Even with a cool front moving through today, temps will still be well above average. This morning we had scattered showers in the region as a cool front dropped in from the northwest.
The front will continue to dive to the southeast. Temps started in the 60s. They will briefly drop to the 50s. Then we’ll rise back to the upper 60s this afternoon. The showers will move out quickly this morning as the front heads south. So we’ll clear out by the late morning. Then we’ll have lots of sun for the rest of the day. It will be another breezy day. Seems like we’ve had a lot lately. The wind will be out of the west at 10-15mph with gusts up to 25mph. Winds will settle down tonight. With clear skies low temps will drop to the 40s. By tomorrow we’ll have lots of sunshine in the region. Winds will be out of the southwest at 10-20mph with higher gusts. So temperatures will rise all the way into the mid 70s. A stronger cold front will move through on Friday. This will drop high temps to the low-mid 60s. We’ll have some isolated showers. Then it gets cold…
On Saturday we’ll see a mix of sun and clouds, but high temps will only be in the upper 40s. The front will stall out to our south Saturday into Sunday. During that time an area of low pressure will ride east along the front. The track of the low and the position of the front are not being handled well by the models. We’ll have lots of moisture in the region, and this will lead to a rain/snow mix. Up to this point the models have been all over the place. A couple of days ago it looked like we would see mostly rain, and the snow would stay off to our north. Then yesterday some of the models put large bands of snow in our region with a mix at times. Today the models have trended south. The GFS, European, and Canadian now have most of the snow over northeast North Carolina with lesser amounts into southern Virginia. Here is the snow totals that I have from the latest models. The GFS is first:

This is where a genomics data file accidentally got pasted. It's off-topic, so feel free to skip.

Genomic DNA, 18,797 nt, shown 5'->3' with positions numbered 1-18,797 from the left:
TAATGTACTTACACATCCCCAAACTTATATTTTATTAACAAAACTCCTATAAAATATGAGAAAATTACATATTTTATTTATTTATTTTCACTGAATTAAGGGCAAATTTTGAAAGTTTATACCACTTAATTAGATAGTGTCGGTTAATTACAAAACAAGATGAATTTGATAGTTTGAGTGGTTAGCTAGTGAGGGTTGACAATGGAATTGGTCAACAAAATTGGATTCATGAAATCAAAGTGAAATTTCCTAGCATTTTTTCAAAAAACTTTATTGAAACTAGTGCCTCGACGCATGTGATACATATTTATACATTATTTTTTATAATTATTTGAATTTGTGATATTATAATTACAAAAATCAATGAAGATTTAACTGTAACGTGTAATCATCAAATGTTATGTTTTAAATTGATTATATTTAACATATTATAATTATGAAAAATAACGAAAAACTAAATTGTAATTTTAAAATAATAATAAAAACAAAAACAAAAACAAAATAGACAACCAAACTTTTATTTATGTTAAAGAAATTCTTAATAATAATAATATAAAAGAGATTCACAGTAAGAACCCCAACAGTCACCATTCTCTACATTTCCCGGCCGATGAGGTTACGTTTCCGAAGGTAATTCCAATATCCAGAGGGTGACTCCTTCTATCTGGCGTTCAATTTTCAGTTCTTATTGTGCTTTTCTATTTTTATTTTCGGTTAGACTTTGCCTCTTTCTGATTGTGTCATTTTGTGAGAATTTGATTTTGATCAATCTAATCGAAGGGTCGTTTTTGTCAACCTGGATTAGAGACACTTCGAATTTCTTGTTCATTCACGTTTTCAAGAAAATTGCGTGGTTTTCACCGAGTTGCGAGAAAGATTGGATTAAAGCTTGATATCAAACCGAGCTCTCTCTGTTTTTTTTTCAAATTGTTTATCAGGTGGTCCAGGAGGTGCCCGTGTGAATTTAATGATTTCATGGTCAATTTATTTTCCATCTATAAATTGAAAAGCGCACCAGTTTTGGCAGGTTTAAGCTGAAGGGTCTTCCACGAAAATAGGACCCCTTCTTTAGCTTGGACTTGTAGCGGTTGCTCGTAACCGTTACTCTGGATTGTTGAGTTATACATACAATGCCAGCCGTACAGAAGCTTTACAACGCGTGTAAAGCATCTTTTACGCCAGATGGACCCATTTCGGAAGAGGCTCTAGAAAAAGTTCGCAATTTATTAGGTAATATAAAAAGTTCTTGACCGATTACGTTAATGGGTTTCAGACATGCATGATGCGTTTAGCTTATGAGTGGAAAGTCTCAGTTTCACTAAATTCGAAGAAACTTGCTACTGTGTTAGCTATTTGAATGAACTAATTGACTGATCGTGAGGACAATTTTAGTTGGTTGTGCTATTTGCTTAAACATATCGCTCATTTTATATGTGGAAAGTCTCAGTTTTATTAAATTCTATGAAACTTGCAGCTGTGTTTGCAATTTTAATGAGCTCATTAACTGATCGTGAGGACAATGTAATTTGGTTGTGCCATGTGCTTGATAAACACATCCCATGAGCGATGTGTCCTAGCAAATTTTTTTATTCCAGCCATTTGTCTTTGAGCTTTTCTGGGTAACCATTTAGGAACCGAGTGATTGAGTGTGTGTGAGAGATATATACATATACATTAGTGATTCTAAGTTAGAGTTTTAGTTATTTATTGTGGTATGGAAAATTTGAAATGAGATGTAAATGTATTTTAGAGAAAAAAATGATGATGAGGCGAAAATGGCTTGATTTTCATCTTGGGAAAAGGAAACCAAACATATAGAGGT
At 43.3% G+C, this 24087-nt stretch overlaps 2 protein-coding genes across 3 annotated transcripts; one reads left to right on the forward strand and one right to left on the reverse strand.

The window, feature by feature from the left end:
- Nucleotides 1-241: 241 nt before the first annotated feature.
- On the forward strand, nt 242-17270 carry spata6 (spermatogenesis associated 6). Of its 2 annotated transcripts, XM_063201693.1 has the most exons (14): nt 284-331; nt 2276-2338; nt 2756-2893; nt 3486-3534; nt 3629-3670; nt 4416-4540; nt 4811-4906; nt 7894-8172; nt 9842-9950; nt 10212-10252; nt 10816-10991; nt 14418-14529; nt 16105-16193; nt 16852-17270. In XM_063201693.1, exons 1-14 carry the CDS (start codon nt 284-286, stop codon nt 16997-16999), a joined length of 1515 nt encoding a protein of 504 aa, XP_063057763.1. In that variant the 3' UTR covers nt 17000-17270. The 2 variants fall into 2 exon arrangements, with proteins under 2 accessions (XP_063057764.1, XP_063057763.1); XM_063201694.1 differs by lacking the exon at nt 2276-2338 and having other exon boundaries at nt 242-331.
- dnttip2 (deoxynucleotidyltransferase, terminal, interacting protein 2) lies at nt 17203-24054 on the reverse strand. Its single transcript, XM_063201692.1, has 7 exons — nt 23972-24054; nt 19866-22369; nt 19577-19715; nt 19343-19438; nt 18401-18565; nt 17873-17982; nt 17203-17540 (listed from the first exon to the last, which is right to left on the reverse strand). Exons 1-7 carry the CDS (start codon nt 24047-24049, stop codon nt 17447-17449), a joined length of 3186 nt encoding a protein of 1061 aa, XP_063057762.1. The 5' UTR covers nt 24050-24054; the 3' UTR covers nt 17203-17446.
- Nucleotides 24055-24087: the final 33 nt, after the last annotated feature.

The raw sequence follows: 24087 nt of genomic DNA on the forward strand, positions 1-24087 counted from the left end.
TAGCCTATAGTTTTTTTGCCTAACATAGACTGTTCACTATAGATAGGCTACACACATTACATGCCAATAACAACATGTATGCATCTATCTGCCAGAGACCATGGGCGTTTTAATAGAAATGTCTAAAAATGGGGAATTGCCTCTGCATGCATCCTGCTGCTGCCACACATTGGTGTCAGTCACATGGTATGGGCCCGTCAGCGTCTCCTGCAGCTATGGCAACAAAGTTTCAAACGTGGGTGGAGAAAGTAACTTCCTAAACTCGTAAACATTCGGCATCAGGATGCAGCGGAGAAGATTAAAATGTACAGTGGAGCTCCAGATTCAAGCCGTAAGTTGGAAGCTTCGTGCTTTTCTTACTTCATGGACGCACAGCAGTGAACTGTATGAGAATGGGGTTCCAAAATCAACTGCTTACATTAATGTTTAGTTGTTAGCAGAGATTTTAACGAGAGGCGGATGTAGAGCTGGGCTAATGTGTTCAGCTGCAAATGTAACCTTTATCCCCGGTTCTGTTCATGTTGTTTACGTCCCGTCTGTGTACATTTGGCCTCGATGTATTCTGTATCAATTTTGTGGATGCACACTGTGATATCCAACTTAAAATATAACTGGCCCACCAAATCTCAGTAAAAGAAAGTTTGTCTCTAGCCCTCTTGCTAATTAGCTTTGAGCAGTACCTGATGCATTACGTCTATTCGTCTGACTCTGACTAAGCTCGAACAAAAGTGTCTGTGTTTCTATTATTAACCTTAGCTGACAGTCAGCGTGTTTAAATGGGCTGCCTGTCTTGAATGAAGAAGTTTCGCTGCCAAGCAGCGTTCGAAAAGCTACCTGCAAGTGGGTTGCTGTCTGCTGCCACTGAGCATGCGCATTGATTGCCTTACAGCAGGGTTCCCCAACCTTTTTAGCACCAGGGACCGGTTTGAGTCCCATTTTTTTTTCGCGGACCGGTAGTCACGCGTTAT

That was a big reduction compared to the snow totals from yesterday. The European has had less since yesterday. Here is its latest forecast:
This is still out of range of the NAM model, but that won’t be the case by tomorrow. I would suspect that the models will trend back north a bit, but they will also probably dry up a bit. This system will move fast from west to east. So I I wonder if the low will be able to scoop up as much moisture as the current models show. Remember though, with a 10-to-1 ratio, a tench of an inch of rain would equal one inch of snow. Stay tuned for updates. We’ll dry out by Sunday evening. Lows will be in the 20s. Then we’ll see highs in the upper 40s on Monday with a sun/cloud mix. There will be another area of low pressure in the region on Tuesday. It will be milder with highs in the 50s. However, cold air will wrap in on the backside Tuesday night. Could part of the region see another wintry mix? It’s not out of the question, but I want to get through this weekend first before I focus on that.
Where is all of this coming from? Well, it hasn’t made big headlines, but there has been some record cold up around the Arctic Circle. It’s been impacting parts of Canada lately. Some of this will drop south over the next week. Unfortunately, this freezing air will likely kill a lot of plants and flowers in the eastern U.S. this weekend into next week. Not to mention the chance for snow for some states. It will stay cold/cool for a while. Then we’ll probably go back to warmer weather in about 12-15 days.
Meteorologist: Jeremy Wheeler